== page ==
The semilooper feeds on leaflets and pods. Young larvae scrape the leaflets, while the grown-ups nibble on buds, flowers, pods, leaving the basal part of the pod with peduncle. While feeding on the pods, the looper leaves ragged and irregular damage of the pod wall. Leaves appear perforated and during a heavy infestation, leaves can be skeletonized. In severe cases, plants may become completely defoliated. Usually, symptoms are confused with bird damage.
The damage is caused by the larvae of Autographa nigrisigna. The moth of the semilooper has patterned fore wings. The eggs are spherical and are laid in clumps of 40 eggs on the leaflets. The larvae and semilooper are green in colour. One generation takes about 4 weeks to develop. Egg period takes about 3-6 days and the larval period is completed in 8-30 days, while the pupal period occupies 5-10 days.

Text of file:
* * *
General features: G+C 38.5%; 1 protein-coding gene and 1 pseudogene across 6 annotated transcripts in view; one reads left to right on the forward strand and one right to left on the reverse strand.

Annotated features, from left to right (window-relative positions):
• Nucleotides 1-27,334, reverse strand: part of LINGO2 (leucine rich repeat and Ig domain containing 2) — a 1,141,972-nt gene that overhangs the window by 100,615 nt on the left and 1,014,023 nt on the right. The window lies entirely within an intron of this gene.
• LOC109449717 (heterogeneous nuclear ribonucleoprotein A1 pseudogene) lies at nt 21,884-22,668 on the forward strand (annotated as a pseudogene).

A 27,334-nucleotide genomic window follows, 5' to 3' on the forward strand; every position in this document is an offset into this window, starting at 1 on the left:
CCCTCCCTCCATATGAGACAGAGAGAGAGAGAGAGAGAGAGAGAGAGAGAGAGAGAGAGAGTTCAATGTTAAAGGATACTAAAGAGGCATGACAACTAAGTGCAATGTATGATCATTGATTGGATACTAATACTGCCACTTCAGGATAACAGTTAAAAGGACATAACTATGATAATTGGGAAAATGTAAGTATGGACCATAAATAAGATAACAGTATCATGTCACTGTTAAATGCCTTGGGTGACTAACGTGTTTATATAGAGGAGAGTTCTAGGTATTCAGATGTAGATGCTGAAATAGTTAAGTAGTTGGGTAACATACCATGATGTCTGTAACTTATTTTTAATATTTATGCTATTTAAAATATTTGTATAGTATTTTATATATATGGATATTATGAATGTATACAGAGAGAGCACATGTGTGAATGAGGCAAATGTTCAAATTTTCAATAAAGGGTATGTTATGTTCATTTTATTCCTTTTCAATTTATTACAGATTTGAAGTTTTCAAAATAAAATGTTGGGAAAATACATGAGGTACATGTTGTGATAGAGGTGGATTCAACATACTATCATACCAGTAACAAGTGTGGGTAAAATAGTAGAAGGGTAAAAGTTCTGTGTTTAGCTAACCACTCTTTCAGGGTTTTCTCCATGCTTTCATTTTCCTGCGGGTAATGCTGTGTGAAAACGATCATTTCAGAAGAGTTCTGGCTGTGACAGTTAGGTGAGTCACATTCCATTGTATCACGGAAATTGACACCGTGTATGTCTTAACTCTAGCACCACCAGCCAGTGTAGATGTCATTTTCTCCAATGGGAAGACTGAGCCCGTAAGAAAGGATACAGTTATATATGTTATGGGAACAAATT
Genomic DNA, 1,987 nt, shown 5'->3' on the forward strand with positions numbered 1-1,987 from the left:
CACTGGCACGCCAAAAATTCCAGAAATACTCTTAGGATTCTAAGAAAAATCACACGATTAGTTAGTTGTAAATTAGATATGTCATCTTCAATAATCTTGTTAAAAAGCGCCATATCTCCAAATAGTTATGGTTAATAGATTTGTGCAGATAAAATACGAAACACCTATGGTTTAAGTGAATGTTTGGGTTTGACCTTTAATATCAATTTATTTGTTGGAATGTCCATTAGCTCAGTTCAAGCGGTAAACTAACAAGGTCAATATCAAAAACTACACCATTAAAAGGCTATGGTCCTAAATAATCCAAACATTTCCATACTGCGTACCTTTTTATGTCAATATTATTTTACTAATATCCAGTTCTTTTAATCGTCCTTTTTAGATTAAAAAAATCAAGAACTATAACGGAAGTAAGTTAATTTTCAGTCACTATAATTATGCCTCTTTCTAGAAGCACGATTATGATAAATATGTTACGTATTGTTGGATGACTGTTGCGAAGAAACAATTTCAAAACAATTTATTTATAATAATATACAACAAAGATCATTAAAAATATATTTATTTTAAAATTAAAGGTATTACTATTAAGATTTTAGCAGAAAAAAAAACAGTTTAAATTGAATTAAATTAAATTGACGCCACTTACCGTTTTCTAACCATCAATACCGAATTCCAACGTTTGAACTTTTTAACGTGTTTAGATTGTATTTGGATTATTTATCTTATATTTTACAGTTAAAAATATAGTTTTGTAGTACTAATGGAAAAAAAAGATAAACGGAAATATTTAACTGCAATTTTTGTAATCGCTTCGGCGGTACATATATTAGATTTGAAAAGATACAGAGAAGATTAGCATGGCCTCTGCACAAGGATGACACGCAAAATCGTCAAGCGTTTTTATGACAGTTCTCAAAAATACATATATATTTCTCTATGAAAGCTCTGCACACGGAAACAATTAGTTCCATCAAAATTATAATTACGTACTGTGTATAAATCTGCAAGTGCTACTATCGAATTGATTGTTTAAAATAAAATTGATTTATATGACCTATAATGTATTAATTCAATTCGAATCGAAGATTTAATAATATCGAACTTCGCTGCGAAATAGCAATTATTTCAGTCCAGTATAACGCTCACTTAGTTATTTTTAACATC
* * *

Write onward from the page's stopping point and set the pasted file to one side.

Promote predator species like spiders, lacewings, ants and other natural enemies by avoiding the use of pesticides. Release Trichogramma chilonis at weekly intervals @ 1.5 lakh/ha for four weeks. Bio-insecticides based on NPV (Nucleopolyhedrovirus), Bacillus thuringiensis or Beauveria bassiana can also help to control semiloopers. Botanical products, such as neem extract and chilli or garlic extract can be sprayed on the foliage to control the pest. Apply NPV 250 LE/ha with Teepol 0.1% and Jaggery 0.5% thrice at 10-15 days interval commencing from the flowering stage. Apply Neem oil or Pungum oil 80 EC @ 2ml/lit.
Always consider an integrated approach with preventive measures together with biological treatments. If more than 2 larvae are found per 10 plants, control measures must be started. Chlorpyriphos and Quinalphos are suggested to reduce semilooper population.